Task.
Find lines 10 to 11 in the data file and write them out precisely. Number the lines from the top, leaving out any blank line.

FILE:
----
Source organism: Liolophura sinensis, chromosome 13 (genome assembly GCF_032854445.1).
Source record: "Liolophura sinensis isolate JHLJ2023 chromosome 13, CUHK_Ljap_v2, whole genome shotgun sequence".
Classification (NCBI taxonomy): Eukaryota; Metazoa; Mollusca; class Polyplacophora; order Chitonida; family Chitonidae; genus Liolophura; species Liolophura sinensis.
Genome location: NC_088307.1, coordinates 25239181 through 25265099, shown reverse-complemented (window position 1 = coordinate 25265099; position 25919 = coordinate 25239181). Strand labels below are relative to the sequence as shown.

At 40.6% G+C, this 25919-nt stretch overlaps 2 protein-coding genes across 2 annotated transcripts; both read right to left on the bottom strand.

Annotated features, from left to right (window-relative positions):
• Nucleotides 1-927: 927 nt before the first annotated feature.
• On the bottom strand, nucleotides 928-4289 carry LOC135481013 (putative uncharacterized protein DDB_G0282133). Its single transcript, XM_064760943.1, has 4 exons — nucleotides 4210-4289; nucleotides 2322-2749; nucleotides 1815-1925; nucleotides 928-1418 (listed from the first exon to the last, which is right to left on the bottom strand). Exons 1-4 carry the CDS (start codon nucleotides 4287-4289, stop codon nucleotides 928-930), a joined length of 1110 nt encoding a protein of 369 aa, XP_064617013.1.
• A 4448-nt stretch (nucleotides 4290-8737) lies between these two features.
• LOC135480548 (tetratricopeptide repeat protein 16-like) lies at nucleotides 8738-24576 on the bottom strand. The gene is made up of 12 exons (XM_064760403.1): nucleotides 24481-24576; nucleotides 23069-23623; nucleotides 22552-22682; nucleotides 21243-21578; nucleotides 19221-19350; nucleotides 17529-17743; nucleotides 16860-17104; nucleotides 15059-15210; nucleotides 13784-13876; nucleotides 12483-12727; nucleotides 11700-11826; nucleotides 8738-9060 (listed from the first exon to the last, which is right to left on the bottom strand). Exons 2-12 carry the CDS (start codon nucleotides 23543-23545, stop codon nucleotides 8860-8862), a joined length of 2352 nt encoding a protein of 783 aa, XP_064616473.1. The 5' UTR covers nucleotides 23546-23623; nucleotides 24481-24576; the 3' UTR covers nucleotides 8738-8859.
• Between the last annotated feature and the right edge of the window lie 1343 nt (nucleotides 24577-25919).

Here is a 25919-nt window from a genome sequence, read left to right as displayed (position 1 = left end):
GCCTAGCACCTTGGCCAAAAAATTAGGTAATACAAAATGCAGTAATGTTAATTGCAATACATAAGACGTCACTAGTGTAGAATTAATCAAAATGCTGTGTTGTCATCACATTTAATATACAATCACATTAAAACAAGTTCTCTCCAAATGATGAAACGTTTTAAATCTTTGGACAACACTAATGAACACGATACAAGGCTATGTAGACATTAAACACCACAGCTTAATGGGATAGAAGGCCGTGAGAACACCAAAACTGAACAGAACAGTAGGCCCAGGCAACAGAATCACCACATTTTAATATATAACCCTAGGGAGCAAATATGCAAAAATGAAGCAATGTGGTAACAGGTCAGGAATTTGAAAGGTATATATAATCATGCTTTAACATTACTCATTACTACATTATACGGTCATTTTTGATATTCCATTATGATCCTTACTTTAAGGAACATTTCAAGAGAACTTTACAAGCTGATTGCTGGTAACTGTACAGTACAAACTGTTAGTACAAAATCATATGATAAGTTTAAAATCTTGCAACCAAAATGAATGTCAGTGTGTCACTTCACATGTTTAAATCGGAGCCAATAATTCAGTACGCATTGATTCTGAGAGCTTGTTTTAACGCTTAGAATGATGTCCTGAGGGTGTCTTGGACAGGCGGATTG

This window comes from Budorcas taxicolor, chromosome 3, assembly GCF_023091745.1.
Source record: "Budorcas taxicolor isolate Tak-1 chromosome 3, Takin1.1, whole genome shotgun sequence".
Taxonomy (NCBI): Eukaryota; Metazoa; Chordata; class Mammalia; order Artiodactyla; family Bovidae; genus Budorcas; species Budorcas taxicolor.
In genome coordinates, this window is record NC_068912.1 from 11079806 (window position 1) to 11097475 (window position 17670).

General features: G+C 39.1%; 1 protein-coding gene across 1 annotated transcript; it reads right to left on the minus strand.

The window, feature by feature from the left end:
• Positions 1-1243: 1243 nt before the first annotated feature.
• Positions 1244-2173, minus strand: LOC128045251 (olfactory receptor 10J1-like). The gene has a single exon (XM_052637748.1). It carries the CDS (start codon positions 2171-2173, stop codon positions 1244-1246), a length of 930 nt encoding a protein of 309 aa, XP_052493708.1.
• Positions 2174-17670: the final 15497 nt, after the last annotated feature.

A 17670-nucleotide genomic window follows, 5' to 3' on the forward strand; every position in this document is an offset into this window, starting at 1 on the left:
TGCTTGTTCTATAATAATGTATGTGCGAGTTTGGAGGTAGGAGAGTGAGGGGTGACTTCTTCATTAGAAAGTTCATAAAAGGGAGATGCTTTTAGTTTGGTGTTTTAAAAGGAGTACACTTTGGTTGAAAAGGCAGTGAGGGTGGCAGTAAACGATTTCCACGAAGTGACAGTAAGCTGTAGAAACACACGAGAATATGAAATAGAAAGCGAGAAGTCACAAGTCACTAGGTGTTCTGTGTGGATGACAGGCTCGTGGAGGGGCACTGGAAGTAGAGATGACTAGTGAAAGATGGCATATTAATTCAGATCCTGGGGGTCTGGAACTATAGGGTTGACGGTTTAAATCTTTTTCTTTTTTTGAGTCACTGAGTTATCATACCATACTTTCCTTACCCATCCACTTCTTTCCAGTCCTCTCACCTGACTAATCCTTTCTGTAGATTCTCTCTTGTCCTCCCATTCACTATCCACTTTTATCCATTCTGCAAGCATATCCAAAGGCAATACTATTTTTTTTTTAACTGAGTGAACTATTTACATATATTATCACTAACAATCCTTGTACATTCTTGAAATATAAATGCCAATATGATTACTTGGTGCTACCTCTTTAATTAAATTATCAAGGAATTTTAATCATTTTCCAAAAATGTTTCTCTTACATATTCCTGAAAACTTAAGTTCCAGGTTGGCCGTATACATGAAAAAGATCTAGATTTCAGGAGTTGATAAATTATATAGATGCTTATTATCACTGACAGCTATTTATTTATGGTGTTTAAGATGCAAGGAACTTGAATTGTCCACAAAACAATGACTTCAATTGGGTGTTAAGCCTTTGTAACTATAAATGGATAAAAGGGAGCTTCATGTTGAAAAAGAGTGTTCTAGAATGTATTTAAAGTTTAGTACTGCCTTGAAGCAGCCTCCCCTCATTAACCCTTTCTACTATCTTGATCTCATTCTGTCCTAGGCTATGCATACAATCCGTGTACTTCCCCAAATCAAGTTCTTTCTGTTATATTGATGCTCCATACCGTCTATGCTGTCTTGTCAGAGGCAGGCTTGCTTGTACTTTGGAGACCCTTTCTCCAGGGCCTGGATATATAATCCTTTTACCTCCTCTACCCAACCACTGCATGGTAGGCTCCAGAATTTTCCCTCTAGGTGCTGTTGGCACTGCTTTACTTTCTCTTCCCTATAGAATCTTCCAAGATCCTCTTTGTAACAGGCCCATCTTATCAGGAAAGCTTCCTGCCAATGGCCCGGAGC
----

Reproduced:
• LOC135480548 (tetratricopeptide repeat protein 16-like) lies at nucleotides 8738-24576 on the bottom strand. The gene is made up of 12 exons (XM_064760403.1): nucleotides 24481-24576; nucleotides 23069-23623; nucleotides 22552-22682; nucleotides 21243-21578; nucleotides 19221-19350; nucleotides 17529-17743; nucleotides 16860-17104; nucleotides 15059-15210; nucleotides 13784-13876; nucleotides 12483-12727; nucleotides 11700-11826; nucleotides 8738-9060 (listed from the first exon to the last, which is right to left on the bottom strand). Exons 2-12 carry the CDS (start codon nucleotides 23543-23545, stop codon nucleotides 8860-8862), a joined length of 2352 nt encoding a protein of 783 aa, XP_064616473.1. The 5' UTR covers nucleotides 23546-23623; nucleotides 24481-24576; the 3' UTR covers nucleotides 8738-8859.
• Between the last annotated feature and the right edge of the window lie 1343 nt (nucleotides 24577-25919).